On microscopy and the joy of SX

A microscope-heavy classroom at FSC Preston Montford!

Ever noticed how so many microscopes seem to be called SX something or other? No? Maybe it's just the really sexy ones. Yes, I expect that's the technical reason for the SX moniker.

Anyway, now that you're here and I've explained my rather poor joke, I'll move on to the real subject of this blog post: microscopy. According to the excellent website History of the Microscope, it is widely held that Dutch spectacle makers Hans & Zacharias Jansen (a father and son team) made the first optical microscope. But ask any biologist and they will tell you that it was the publication of Robert Hooke's Micrographia that made microscopy really sexy.

Flea from Robert Hooke's MicrographiaIf you can recall peering down a microscope at a small organism - such as a housefly - for the first time and being completely blown away by the intricacy and beauty of its structure, you can begin to appreciate how Hooke must have felt in those pioneering days knowing, as he must have, that he was beholding visions not only new to him but new to mankind. The joy and excitement of astronomers watching as the spacecraft New Horizons beams back images of Pluto must come close to what Hooke felt.

But whereas Pluto, until a few weeks ago, was not much more than a faint smudge of abstract ideas - even to 'Pluto experts' - the things that Hooke examined under his microscope were everyday organisms; creatures and plants familiar to us; things that occupied the same space as us. Things that we thought we knew intimately. Hooke must have been completely astonished - giddy with excitement. His whole understanding of every organism around him, even the very stuff he was made of, would have been thrown up in the air.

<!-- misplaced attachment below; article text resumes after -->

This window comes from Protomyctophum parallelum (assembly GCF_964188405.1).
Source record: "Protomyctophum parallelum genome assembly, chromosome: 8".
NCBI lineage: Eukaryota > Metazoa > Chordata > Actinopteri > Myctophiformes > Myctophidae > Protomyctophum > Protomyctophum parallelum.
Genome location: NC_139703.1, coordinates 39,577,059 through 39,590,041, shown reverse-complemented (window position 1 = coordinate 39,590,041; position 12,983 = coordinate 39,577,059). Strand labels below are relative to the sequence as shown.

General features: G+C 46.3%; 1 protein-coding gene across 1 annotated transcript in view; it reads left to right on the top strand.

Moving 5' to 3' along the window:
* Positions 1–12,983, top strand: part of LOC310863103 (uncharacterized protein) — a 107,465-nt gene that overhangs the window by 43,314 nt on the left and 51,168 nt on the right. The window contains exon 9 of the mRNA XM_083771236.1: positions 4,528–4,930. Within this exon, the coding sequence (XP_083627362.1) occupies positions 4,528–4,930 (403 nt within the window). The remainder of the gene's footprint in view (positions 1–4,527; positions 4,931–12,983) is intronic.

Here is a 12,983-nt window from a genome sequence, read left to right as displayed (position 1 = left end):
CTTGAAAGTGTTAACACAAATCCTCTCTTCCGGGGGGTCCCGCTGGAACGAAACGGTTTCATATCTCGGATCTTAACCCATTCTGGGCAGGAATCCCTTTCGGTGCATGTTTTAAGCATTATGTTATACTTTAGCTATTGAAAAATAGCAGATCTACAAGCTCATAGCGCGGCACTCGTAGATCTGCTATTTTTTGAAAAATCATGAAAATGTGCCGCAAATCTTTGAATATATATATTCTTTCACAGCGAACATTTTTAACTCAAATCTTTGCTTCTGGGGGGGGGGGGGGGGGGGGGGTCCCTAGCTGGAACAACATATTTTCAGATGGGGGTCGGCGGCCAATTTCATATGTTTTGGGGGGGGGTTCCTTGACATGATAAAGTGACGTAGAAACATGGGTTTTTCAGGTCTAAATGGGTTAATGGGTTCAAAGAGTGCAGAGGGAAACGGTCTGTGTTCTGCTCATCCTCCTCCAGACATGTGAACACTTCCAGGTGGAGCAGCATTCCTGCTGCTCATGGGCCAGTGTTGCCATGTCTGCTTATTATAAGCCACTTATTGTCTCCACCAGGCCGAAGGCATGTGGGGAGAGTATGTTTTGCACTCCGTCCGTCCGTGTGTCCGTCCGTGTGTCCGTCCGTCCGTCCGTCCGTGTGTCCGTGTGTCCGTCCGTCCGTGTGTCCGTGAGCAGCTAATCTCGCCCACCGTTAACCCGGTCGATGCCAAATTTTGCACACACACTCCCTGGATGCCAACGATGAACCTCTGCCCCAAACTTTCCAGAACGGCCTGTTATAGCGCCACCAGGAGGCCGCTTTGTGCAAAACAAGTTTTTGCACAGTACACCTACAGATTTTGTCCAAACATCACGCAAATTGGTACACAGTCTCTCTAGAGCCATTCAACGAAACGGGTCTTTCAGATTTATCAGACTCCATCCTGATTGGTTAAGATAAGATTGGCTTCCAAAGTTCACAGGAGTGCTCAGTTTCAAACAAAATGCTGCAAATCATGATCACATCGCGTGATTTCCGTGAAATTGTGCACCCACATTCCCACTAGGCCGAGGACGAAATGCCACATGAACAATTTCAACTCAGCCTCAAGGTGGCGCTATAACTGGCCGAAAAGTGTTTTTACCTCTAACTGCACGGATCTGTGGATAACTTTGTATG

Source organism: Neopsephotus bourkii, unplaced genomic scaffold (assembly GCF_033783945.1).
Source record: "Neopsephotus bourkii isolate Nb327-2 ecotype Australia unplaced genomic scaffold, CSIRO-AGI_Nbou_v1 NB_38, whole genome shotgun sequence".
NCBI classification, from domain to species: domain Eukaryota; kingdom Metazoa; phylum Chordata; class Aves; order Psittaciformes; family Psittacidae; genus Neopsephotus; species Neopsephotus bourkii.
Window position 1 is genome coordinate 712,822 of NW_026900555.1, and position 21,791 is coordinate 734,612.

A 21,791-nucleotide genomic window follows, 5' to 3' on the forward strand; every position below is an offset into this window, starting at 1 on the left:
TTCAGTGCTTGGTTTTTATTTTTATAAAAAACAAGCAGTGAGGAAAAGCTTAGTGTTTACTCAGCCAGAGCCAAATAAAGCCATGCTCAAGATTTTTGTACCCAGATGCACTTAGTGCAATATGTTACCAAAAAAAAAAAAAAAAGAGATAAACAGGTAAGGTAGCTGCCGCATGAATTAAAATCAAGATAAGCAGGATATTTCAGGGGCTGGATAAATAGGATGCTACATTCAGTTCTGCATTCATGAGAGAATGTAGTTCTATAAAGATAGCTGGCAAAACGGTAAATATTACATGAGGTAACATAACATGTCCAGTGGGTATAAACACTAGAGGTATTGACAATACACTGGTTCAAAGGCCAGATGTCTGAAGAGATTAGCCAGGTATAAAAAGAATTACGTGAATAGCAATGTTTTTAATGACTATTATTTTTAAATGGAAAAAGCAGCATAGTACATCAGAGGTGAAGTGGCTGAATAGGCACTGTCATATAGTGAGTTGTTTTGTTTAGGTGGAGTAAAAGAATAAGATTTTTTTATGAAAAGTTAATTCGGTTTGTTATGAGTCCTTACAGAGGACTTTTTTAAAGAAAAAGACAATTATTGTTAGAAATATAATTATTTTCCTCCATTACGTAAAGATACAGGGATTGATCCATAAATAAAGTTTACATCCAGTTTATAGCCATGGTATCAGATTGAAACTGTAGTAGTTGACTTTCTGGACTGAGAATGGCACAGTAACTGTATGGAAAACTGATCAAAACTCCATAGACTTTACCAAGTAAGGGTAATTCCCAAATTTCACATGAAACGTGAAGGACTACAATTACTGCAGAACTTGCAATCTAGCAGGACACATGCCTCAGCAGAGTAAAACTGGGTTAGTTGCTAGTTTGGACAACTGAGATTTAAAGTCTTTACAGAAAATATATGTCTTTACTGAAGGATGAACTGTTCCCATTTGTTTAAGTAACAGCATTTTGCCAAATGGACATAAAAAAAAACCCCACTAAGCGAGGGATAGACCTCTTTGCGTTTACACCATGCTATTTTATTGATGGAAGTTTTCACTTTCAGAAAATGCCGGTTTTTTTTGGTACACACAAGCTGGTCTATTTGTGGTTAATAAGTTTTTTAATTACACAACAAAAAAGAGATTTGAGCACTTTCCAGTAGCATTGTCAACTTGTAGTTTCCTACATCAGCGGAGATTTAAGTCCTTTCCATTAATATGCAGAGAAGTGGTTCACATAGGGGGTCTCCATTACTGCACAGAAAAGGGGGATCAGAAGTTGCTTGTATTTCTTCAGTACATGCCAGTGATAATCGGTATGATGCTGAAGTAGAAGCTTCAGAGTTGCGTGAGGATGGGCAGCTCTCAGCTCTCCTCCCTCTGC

And we can still capture some of that excitement whenever we look down a microscope at something we think we know. Last year I attended an event called Merefest which celebrates the landscape, culture and wildlife of the Mere's & Mosses in North Shropshire & Cheshire. Together with fellow Shropshire Spider Group member Nigel Cane-Honeysett, I manned a stall where we introduced people to the wonders of spiders! The most memorable thing for me was the reaction of children looking down our microscopes - many of whom had never used one before. I didn't have to talk to them to know when they managed to focus on a spider - I only had to watch their faces or, in many cases, listen to their cries of astonishment! Their joy was palpable - no spider morphology pun intended! (Nigel and Tom.bio's own Charlie Bell will be bringing some spidery delights to this year's Merefest.)

Unlike Hooke, but like the rest of us, children are constantly bombarded with amazing images on TV, social media, websites, etc and we might wonder at how, amidst all of this, first-hand experience of using a microscope can still be so enthralling. But no matter how amazing images are, you can only look at so many before you cease to be amazed; you are looking at images of someone else's experience. When those children (and many adults too) approached our microscopes at Merefest, they could see the spider on the microscope's stage with their own eyes and it was familiar to them. But as they looked down the microscope it dawned on them that something they thought they knew was actually so much more wonderful than they had imagined. That vivid experience of a changing perception was intensely personal to each of them as individuals and that's what so excited them - not the image itself.